Rabbi Avraham Yitzchak Kook Photo Credit: Shuku (own work) @Wikipedia Commons
No hours were more difficult in the life of our forebears than those just before the onset of the awesome day of Yom Kippur. These were moments of intense introspection and religious upheaval in the human soul. Both Rabbis Joseph B. Soloveitchik and Abraham Joshua Heschel have described the palpable aura of trepidation on this Day of Judgment.
In an attempt to explain this phenomenon, former Chief Rabbi of Israel, the venerable Rabbi Avraham Yitzchak Kook (Olat Re’iyah, II, page 356) draws attention to a most curious phrase in the confessional prayers, which are said on this awesome day: “My God, before I was formed, I was of no worth, and now that I have been formed, it was as if I was not formed.” Rabbi Kook explains that the first of part of this confession is indeed easy to understand. Before I was formed I was obviously of no worth since I did not yet exist! But once formed, why should the prayer say that my existence is as if I had not been formed? The very fact that I exist is confirmation that I have been formed and that I do indeed exist. What then is the meaning of this strange confession?
Rabbi Kook explains the deeper import of these words: When I was not yet formed, I was obviously of no worth, since the fact that I did not yet exist meant that there was no need for me to exist. But now that I have been formed, there must be a reason for my being. There must be a mission that I am to fulfill, something which only I am able to accomplish. This is an exhilarating thought. My existence is of crucial importance not just for myself, but for all of mankind and the entire universe.
So what is the soul-searching that I do at this solemn hour of Yom Kippur? That despite my inherent importance to the universe, perhaps I have not been living up to my mission, nor have I succeeded in my attempts to accomplish it. If that is so, then my whole existence is called into question. So, “now that I have been formed, it is as if I was not formed”. This awe-inspiring thought stands at the center of Yom Kippur. The trembling of our forebears on the eve of Yom Kippur was indeed that of great fear - not fear of punishment or death, but of not rising to the challenge to live in God’s presence and fulfill one’s destiny.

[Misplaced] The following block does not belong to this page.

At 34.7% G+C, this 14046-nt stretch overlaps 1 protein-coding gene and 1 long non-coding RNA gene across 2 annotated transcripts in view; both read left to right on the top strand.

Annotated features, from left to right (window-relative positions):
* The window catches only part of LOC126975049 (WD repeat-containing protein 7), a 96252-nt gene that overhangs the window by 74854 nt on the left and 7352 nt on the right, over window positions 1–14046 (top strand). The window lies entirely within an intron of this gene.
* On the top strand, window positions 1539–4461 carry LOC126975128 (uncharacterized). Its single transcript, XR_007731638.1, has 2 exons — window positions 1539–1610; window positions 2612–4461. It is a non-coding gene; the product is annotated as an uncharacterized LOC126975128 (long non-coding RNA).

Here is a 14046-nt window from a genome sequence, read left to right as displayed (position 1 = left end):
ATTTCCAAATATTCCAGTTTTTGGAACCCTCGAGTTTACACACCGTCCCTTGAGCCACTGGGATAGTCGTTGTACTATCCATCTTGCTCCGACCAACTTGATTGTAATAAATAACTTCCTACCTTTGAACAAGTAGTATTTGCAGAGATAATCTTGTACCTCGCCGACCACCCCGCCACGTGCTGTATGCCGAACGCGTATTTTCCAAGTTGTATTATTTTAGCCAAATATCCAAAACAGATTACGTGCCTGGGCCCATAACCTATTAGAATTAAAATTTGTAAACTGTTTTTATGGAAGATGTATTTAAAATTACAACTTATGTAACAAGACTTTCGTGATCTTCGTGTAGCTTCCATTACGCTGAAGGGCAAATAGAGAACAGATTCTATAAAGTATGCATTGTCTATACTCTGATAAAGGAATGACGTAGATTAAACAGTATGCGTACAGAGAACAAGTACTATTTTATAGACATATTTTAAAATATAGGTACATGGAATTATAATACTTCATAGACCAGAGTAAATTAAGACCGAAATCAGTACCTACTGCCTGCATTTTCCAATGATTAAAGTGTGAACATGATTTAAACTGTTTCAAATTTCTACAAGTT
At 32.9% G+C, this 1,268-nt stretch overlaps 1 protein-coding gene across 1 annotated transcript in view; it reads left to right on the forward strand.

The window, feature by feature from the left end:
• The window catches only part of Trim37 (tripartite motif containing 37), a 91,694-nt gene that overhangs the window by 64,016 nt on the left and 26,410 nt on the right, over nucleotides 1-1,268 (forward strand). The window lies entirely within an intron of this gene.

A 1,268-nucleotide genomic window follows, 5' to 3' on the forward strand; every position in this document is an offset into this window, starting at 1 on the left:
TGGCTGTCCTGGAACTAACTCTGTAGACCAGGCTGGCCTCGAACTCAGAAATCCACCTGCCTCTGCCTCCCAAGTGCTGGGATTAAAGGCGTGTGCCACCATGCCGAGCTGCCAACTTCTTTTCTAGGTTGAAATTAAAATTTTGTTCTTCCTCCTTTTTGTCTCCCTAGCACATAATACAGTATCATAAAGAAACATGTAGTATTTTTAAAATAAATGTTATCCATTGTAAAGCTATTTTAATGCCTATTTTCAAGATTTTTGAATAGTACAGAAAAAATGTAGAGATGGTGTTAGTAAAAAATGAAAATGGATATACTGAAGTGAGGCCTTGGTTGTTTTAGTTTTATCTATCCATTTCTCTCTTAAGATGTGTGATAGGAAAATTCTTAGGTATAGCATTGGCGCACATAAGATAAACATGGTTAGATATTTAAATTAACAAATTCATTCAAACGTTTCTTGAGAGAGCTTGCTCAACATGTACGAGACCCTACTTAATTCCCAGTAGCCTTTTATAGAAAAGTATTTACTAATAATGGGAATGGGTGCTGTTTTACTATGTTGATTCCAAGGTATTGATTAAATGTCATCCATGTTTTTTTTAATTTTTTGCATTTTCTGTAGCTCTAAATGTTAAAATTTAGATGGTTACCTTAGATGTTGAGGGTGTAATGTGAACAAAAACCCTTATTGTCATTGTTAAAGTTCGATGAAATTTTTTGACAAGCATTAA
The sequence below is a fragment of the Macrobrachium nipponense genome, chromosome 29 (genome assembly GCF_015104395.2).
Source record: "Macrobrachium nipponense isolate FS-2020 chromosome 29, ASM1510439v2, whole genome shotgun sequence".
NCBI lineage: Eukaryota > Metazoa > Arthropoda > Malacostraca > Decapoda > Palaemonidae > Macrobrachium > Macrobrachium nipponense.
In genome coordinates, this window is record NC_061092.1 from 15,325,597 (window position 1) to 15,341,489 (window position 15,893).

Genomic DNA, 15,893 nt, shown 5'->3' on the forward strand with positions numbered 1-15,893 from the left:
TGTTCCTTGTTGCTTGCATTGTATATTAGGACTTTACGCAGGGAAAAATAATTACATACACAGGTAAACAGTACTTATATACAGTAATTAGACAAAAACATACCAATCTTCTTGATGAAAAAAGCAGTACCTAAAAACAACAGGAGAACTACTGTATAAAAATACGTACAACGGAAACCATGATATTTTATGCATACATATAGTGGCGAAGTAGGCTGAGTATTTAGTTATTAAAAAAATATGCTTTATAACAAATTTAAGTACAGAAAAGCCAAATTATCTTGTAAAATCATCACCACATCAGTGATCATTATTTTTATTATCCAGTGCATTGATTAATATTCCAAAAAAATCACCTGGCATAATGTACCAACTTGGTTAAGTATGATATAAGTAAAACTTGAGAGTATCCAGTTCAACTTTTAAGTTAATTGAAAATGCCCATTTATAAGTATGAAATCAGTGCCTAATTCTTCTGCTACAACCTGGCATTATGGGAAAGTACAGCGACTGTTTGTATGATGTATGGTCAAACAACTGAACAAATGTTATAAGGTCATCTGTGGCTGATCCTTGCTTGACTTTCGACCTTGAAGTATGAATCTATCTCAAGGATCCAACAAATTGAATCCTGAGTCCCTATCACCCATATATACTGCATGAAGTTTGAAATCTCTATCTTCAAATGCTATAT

This idea is reflected in the famous story about the Rebbe Reb Zushe of Anapoli. Reb Zushe was troubled before he passed away; his friends asked him: “Reb Zushe, of what do you have to be fearful?" He replied, "I am not worried that I will be asked at the gates of heaven why I was not like Moses, or like Rambam or like the Ba'al Shem Tov. I clearly did not have their intellectual or spiritual skills. I am worried that I will be asked: ‘Zushe, why weren't you Reb Zushe?’ I am worried that I have talents and potential that have not been used fully.”
As Jews, we are privileged to have one day in the year to remind us of our central importance to Creation. Yet we are bidden, at the same time, not to forget that this importance stems from a unique mission each of us is bidden to fulfill. On Yom Kippur, the Creator remembers us, but we are also commanded to remember ourselves. It is also a day of self-judgment. “Zushe: discover your unique mission to better the world, and endeavor to be the best Reb Zushe you can.”
[Based on “Thoughts to Ponder,” # 197, by Rabbi Nathan Lopes Cardozo, http://www.cardozoacademy.info/thoughts-to-ponder/jealousy-on-erev-yom-kippur-ttp-197/]